La Mesa voters on November 8 will decide whether to approve a citizen-sponsored initiative to allow medical marijuana dispensaries in the city, a proposal voters rejected in November 2014. Since then, the La Mesa City Council voted in December 2015 to ban mobile medical marijuana dispensaries, and the council on June 28 approved a fund transfer “not to exceed $72,000” for “unexpected legal services” that include cases involving illegal brick-and-mortar dispensaries.
On August 9, the council voted unanimously to schedule a public vote on the initiative to allow dispensaries and the cultivation and manufacture of medical marijuana. In addition, a qualified patient or caregiver could cultivate up to eight marijuana plants for personal use.
The California Elections Code required the council to either adopt the proposed ordinance or schedule a public vote because the Citizens for Patient Rights initiative petition contained the signatures of 10 percent of La Mesa’s 33,091 registered voters. According to the Registrar of Voters’ August 4 verification, the petition included 5193 signatures. The registrar verified 4235 signatures and found 1225 weren’t valid (the total included 109 duplicates). Verification stopped when the 10 percent total of 3010 signatures was reached.
The registrar projected that it will cost from $18,000 to $25,000 for the ballot measure. (For the 2014 medical marijuana vote, 5135 signatures were needed to reach 10 percent. The registrar’s final results issued on December 2, 2014, showed that 7452 La Mesans voted against the proposition and 6450 were in favor of it.)
At the August council meeting, initiative supporter Cynara Velasquez was the only member of the public who spoke. She cited the more than 5000 signatures collected “in less than 60 days” and said, “We believe this massive citizen support shows there’s a very strong desire for regulation, oversight, and transparency of” dispensaries. Velasquez referred to the presence of “unauthorized” dispensaries, saying they “continue to exist because terminally ill patients [in La Mesa] continue to depend on marijuana medicine.”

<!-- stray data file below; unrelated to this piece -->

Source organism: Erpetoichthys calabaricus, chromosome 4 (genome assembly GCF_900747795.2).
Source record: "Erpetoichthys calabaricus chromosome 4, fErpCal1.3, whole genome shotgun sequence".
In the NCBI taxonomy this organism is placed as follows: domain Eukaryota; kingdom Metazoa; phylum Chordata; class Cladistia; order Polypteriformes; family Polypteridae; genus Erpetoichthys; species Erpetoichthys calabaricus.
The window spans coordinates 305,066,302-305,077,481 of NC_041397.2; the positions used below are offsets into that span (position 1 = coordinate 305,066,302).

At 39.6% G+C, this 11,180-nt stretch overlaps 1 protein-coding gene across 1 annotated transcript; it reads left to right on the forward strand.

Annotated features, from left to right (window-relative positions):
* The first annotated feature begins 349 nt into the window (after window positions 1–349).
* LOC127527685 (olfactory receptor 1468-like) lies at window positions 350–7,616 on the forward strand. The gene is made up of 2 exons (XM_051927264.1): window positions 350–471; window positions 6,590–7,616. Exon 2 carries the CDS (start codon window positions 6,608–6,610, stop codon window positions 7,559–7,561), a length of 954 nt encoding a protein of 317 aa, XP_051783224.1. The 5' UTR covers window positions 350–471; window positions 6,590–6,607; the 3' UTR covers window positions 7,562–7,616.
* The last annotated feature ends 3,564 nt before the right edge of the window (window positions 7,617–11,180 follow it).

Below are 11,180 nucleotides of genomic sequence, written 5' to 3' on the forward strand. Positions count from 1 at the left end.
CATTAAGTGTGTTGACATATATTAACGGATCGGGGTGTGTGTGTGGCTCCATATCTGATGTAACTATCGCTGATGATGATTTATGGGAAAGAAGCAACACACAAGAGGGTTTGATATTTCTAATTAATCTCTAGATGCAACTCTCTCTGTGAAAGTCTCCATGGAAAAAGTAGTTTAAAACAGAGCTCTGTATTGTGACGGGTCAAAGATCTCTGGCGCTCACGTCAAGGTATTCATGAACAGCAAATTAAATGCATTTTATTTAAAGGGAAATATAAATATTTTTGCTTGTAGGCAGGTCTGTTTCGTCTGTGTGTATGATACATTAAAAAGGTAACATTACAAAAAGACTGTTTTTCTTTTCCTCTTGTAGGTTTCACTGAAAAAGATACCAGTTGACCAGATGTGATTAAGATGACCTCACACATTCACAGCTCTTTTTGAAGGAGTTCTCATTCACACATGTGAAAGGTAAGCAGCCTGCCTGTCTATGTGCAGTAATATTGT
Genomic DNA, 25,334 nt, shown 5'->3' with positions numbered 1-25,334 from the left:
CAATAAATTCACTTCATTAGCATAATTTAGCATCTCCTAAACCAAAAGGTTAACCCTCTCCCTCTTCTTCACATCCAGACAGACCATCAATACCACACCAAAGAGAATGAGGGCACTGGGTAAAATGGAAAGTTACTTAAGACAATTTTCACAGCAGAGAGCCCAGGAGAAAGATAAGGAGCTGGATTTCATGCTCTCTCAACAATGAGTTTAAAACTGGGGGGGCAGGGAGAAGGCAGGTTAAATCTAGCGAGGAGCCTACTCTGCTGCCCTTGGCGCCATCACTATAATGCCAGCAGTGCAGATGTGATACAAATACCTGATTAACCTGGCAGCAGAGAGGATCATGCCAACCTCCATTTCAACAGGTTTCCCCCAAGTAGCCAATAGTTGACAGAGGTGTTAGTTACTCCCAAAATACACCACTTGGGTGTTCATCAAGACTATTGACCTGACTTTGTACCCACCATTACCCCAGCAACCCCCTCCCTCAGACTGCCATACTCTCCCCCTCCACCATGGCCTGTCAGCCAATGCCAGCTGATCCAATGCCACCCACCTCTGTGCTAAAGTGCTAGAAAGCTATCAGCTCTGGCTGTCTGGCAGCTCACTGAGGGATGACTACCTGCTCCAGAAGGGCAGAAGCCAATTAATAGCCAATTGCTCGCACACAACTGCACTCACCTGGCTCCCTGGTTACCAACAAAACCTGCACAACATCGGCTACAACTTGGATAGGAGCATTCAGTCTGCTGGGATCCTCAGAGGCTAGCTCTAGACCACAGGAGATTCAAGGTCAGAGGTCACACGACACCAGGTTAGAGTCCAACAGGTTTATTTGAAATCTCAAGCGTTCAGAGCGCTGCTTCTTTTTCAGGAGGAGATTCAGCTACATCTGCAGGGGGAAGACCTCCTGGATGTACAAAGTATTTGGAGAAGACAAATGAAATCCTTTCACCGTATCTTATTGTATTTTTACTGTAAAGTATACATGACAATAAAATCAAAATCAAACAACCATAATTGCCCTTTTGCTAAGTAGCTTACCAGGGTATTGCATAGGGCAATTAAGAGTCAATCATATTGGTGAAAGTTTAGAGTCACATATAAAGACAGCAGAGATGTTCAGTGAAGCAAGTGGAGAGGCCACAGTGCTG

City manager Yvonne Garrett provided information in an August 11 email about the status of illegal dispensaries. While the city has not caught anyone making or accepting deliveries since ordinances were approved to outlaw mobile dispensaries, “we are working on 13 cases right now, and they are all in various stages of code enforcement or going through the legal process of shutting them down.”
I knew from reporting that residents’ complaints are one way the city learns about illegal dispensaries. In addition, city staffers in La Mesa and San Diego said they check ads in the Reader. I checked weedmaps.com, a directory I learned about at a community planning group meeting.
In 2014, there were about four dispensaries on University Avenue in La Mesa. My recent check of weedmaps showed 13 dispensaries in the city. There are 7 dispensaries on University: 3 on the 7100 block, 2 on the 7400 block, 1 on the 6900 block, and another on the 7600 block. There’s 1 dispensary on the 8700 block of La Mesa Boulevard. The 2 on the 5500 block of Jackson Drive include Cloud 9 Wellness Center. It’s in a building where a sign announces “YOU ARE HERE,” along with the address, a logo with the letters “wm” above a smile, and an arrow pointing to parking.
I recognized another address from my April 22, 2016, story about plans for some La Mesa properties. At the time, realtor Kip Pitman said escrow could close April 22 on a one-quarter-acre property at 7640 El Cajon Boulevard. On August 12, the white building with the black windows looked as it did in my April photograph. Only the parked cars were different. It’s now Elevated Greens, according to weedmaps. Another dispensary is on the 7300 block, and a third is “near 73rd Street and El Cajon Boulevard.”
According to weedmaps, the dispensaries are open seven days a week, and the hours for some are from 8 a.m. to 2 a.m. While a seven-day schedule is allowed in the ballot measure, dispensary hours are set at 7 a.m. to 9 p.m., according to the initiative summary prepared by city attorney Glenn Sabine.
In addition, dispensaries must “maintain a minimum of 1000 feet separation from licensed childcare centers, playgrounds, minor-oriented facilities, other dispensaries, and schools.”
The ordinance specifies the zones where dispensaries, manufacturing, and cultivation will be allowed. Conditional use permits will be required, along with security measures including cameras, alarms, and guards.